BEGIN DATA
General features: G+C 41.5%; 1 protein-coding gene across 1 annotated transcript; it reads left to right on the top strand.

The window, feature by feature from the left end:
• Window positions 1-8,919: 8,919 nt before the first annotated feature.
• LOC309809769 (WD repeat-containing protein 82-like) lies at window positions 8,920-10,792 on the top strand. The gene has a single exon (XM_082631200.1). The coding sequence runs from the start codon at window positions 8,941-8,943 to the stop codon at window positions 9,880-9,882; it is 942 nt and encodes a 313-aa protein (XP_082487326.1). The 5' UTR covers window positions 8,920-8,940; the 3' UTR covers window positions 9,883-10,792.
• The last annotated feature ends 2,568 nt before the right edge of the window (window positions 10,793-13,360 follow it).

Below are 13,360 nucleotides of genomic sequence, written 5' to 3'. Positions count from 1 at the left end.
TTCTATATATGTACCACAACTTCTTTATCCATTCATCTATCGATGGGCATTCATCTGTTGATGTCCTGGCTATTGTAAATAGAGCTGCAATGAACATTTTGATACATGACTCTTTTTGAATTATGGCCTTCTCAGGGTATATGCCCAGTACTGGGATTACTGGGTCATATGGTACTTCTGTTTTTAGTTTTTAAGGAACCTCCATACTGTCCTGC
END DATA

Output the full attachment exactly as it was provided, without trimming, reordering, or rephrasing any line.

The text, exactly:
General features: G+C 41.5%; 1 protein-coding gene across 1 annotated transcript; it reads left to right on the top strand.

The window, feature by feature from the left end:
• Window positions 1-8,919: 8,919 nt before the first annotated feature.
• LOC309809769 (WD repeat-containing protein 82-like) lies at window positions 8,920-10,792 on the top strand. The gene has a single exon (XM_082631200.1). The coding sequence runs from the start codon at window positions 8,941-8,943 to the stop codon at window positions 9,880-9,882; it is 942 nt and encodes a 313-aa protein (XP_082487326.1). The 5' UTR covers window positions 8,920-8,940; the 3' UTR covers window positions 9,883-10,792.
• The last annotated feature ends 2,568 nt before the right edge of the window (window positions 10,793-13,360 follow it).

Below are 13,360 nucleotides of genomic sequence, written 5' to 3'. Positions count from 1 at the left end.
TTCTATATATGTACCACAACTTCTTTATCCATTCATCTATCGATGGGCATTCATCTGTTGATGTCCTGGCTATTGTAAATAGAGCTGCAATGAACATTTTGATACATGACTCTTTTTGAATTATGGCCTTCTCAGGGTATATGCCCAGTACTGGGATTACTGGGTCATATGGTACTTCTGTTTTTAGTTTTTAAGGAACCTCCATACTGTCCTGC